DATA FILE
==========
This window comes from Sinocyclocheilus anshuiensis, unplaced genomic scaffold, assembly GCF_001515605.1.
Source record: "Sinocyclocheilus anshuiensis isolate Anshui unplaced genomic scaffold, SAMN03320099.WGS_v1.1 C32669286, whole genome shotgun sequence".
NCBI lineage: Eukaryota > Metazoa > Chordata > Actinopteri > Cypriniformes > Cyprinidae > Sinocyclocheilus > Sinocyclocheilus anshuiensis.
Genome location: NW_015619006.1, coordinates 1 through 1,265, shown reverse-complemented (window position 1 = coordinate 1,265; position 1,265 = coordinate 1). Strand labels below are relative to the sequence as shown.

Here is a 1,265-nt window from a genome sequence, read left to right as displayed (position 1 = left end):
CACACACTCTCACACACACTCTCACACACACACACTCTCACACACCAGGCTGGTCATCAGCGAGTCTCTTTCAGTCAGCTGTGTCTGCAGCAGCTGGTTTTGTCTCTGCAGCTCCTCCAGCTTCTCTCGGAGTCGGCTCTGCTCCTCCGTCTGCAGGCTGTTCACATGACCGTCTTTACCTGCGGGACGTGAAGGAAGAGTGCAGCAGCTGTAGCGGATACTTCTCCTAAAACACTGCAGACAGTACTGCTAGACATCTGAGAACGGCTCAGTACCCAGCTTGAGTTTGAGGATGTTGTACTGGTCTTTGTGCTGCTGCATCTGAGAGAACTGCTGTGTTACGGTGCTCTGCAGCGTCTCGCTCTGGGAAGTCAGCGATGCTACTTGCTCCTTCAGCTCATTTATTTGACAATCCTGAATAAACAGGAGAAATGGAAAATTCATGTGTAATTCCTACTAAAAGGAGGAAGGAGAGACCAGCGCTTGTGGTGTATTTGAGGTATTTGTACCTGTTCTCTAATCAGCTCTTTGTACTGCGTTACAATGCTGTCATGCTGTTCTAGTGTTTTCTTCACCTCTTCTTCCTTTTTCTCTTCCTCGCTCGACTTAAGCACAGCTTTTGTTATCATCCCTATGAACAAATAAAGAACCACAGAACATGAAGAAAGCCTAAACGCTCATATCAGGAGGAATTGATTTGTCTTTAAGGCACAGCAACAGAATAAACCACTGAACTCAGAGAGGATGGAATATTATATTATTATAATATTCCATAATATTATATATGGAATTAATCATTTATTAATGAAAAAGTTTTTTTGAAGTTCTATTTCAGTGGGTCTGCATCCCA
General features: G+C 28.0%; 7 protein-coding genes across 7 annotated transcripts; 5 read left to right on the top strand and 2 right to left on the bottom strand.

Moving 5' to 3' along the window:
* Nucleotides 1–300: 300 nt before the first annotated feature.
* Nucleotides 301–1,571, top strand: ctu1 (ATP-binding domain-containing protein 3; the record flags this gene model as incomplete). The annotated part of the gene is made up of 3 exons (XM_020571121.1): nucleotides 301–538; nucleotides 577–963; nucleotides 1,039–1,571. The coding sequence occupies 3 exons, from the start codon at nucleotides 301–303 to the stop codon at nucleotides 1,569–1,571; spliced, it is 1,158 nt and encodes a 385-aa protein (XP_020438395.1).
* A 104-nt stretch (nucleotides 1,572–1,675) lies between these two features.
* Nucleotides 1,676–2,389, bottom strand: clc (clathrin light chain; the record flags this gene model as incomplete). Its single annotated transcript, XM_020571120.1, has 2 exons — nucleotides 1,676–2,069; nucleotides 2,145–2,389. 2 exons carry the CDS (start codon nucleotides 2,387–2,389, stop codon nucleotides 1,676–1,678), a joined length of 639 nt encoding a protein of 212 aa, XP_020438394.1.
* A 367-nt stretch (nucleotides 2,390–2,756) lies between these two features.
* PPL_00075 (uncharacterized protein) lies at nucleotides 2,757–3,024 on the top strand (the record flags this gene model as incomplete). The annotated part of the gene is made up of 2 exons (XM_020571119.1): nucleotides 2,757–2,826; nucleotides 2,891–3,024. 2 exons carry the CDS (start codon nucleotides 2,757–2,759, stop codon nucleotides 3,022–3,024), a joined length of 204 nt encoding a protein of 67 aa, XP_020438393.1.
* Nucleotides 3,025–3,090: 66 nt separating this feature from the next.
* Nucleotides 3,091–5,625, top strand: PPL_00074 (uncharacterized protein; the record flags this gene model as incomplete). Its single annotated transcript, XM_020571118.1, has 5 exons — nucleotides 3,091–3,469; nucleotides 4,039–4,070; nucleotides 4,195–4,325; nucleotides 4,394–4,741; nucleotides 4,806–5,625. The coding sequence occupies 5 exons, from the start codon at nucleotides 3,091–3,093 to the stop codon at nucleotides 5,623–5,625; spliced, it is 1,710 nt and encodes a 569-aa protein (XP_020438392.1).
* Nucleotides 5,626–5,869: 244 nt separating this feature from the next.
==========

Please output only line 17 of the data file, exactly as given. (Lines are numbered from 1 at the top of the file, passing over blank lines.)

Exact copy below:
* Nucleotides 5,626–5,869: 244 nt separating this feature from the next.